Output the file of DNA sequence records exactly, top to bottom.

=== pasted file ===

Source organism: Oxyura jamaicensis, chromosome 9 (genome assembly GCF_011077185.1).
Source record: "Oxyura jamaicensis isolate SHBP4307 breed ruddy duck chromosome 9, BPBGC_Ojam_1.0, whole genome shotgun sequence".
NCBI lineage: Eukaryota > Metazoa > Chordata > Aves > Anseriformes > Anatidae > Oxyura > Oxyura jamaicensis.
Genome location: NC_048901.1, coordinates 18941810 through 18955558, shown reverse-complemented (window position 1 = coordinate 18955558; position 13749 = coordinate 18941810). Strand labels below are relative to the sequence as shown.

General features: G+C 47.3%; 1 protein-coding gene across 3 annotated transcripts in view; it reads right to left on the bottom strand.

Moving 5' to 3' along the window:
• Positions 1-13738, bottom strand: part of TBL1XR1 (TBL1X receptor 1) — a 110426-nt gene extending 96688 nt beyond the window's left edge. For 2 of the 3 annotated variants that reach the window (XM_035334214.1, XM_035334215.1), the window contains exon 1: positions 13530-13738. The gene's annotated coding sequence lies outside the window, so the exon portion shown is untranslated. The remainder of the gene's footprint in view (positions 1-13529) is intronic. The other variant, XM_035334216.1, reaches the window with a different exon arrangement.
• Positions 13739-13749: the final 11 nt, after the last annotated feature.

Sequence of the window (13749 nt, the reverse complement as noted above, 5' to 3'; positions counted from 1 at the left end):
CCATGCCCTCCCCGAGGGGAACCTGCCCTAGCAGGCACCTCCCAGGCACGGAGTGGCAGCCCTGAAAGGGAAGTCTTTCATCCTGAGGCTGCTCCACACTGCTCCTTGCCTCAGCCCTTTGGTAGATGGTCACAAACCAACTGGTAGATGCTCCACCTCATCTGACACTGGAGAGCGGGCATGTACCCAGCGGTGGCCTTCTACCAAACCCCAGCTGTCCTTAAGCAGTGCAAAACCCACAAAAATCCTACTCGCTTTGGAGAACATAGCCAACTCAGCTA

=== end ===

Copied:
Source organism: Oxyura jamaicensis, chromosome 9 (genome assembly GCF_011077185.1).
Source record: "Oxyura jamaicensis isolate SHBP4307 breed ruddy duck chromosome 9, BPBGC_Ojam_1.0, whole genome shotgun sequence".
NCBI lineage: Eukaryota > Metazoa > Chordata > Aves > Anseriformes > Anatidae > Oxyura > Oxyura jamaicensis.
Genome location: NC_048901.1, coordinates 18941810 through 18955558, shown reverse-complemented (window position 1 = coordinate 18955558; position 13749 = coordinate 18941810). Strand labels below are relative to the sequence as shown.

General features: G+C 47.3%; 1 protein-coding gene across 3 annotated transcripts in view; it reads right to left on the bottom strand.

Moving 5' to 3' along the window:
• Positions 1-13738, bottom strand: part of TBL1XR1 (TBL1X receptor 1) — a 110426-nt gene extending 96688 nt beyond the window's left edge. For 2 of the 3 annotated variants that reach the window (XM_035334214.1, XM_035334215.1), the window contains exon 1: positions 13530-13738. The gene's annotated coding sequence lies outside the window, so the exon portion shown is untranslated. The remainder of the gene's footprint in view (positions 1-13529) is intronic. The other variant, XM_035334216.1, reaches the window with a different exon arrangement.
• Positions 13739-13749: the final 11 nt, after the last annotated feature.

Sequence of the window (13749 nt, the reverse complement as noted above, 5' to 3'; positions counted from 1 at the left end):
CCATGCCCTCCCCGAGGGGAACCTGCCCTAGCAGGCACCTCCCAGGCACGGAGTGGCAGCCCTGAAAGGGAAGTCTTTCATCCTGAGGCTGCTCCACACTGCTCCTTGCCTCAGCCCTTTGGTAGATGGTCACAAACCAACTGGTAGATGCTCCACCTCATCTGACACTGGAGAGCGGGCATGTACCCAGCGGTGGCCTTCTACCAAACCCCAGCTGTCCTTAAGCAGTGCAAAACCCACAAAAATCCTACTCGCTTTGGAGAACATAGCCAACTCAGCTA